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Association between Helicobacter pylori infection and gastrointestinal malignancy

Section Editor
Mark Feldman, MD, MACP, AGAF, FACG
Deputy Editor
Shilpa Grover, MD, MPH, AGAF


Since the discovery of Helicobacter pylori in the 1980s, much has been learned about this gram-negative spiral bacteria and its associated disease states. In 1994, the National Institutes of Health Consensus Conference recognized H. pylori as a cause of gastric and duodenal ulcers. Later that year, the International Agency for Research on Cancer declared H. pylori to be a group I human carcinogen for gastric adenocarcinoma [1]. There is also evidence that H. pylori infection is a risk factor for gastric mucosa-associated lymphomas (MALT lymphomas). (See "Clinical presentation and diagnosis of primary gastrointestinal lymphomas".)

Despite these clear associations, there is marked individual variability in the outcomes of H. pylori infection, with most patients having a non-neoplastic rather than neoplastic process. H. pylori infection is associated with a complex interaction between genetic, environmental, and bacterial factors, which potentially explains the different outcomes possible following infection. Until these factors are better defined and their interactions better understood, practitioners should limit testing for and treating H. pylori to those situations where there is evidence to support a clinical benefit.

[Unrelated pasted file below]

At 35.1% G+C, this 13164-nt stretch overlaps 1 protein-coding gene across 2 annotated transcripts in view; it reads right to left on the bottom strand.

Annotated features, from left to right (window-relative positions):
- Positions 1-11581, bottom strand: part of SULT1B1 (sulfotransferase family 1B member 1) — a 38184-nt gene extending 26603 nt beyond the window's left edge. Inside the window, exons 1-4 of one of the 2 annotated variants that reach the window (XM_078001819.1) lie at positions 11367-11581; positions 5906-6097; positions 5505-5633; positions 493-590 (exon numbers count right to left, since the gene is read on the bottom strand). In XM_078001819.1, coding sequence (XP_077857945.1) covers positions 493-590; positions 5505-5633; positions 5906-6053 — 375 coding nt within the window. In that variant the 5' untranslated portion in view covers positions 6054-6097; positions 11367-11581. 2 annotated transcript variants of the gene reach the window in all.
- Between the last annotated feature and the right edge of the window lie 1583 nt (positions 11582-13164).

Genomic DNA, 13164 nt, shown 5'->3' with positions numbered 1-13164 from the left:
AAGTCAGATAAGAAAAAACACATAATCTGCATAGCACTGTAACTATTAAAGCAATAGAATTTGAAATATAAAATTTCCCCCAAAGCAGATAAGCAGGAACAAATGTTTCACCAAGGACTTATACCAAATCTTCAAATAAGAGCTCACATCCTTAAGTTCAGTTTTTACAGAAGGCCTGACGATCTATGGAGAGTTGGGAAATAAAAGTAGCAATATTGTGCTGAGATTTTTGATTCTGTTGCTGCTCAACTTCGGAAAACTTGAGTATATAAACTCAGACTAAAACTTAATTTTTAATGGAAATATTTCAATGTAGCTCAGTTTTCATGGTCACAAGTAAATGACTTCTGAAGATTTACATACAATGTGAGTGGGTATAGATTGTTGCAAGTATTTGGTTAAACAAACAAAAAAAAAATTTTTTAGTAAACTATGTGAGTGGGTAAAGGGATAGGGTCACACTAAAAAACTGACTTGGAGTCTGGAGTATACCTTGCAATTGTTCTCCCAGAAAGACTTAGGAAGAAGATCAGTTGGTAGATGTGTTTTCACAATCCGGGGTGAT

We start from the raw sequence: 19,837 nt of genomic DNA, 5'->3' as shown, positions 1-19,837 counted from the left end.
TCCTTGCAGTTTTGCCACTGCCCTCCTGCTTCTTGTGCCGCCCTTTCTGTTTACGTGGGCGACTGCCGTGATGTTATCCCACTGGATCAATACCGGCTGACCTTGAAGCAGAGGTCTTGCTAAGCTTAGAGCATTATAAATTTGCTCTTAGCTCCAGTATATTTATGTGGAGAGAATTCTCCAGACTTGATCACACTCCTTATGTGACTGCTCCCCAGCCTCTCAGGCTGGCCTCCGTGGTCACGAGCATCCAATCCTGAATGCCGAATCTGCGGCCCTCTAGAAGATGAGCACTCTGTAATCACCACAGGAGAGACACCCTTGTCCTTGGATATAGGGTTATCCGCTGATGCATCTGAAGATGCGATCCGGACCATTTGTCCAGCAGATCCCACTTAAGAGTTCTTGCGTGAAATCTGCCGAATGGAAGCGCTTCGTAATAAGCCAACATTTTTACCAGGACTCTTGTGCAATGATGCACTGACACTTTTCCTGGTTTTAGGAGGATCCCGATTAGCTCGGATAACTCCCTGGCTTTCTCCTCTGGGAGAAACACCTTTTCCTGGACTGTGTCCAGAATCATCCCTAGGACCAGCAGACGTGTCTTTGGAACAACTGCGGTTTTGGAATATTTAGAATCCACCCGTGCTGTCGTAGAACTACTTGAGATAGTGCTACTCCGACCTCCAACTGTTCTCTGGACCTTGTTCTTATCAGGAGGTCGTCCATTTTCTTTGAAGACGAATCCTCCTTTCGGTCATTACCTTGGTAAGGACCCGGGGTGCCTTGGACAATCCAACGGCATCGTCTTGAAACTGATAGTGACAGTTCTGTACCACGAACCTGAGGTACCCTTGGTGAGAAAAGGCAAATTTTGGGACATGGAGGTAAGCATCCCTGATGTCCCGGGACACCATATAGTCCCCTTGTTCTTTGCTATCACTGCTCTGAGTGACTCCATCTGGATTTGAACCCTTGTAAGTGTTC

Gastric cancer is one of the most common causes of cancer-related death in the world [2] (see "Epidemiology of gastric cancer"). Gastric cancers can be categorized by site of occurrence: gastroesophageal junction, proximal stomach, and distal stomach (body and antrum). In the 1930s in the United States, distal cancers were the most common. Over the subsequent 70 years, the incidence of gastric cancer has fallen primarily due to a reduction in distal cancers. In comparison, an increase in the incidence of gastroesophageal junction and proximal cancers has been noted during the past several decades [3,4]. These observations suggest that gastroesophageal and proximal gastric cancers share a common pathogenesis, which is distinct from that of distal cancers [5].

Adenocarcinomas, which accounts for more than 90 percent of tumors arising in the stomach, are of two distinct morphologic types: intestinal-type and diffuse. A sequence of steps with phenotypic changes in the gastric mucosa has been hypothesized as a model for carcinogenesis of intestinal type adenocarcinomas: superficial gastritis; chronic atrophic gastritis; intestinal metaplasia (picture 1); dysplasia; and finally carcinoma (algorithm 1) [6]. No similar sequence has been described for the diffuse type. (See "Pathology and molecular pathogenesis of gastric cancer".)

H. pylori can cause chronic active gastritis and atrophic gastritis, early steps in the carcinogenesis sequence [7,8]. In animal models, H. pylori infection has induced gastric adenocarcinoma [9]. Furthermore, a number of studies in humans have demonstrated a clear association between H. pylori infection and gastric adenocarcinoma [10-12]. The link has been demonstrated in both the intestinal and diffuse subtypes of gastric cancer [10,13].

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Literature review current through: Nov 2017. | This topic last updated: May 03, 2016.
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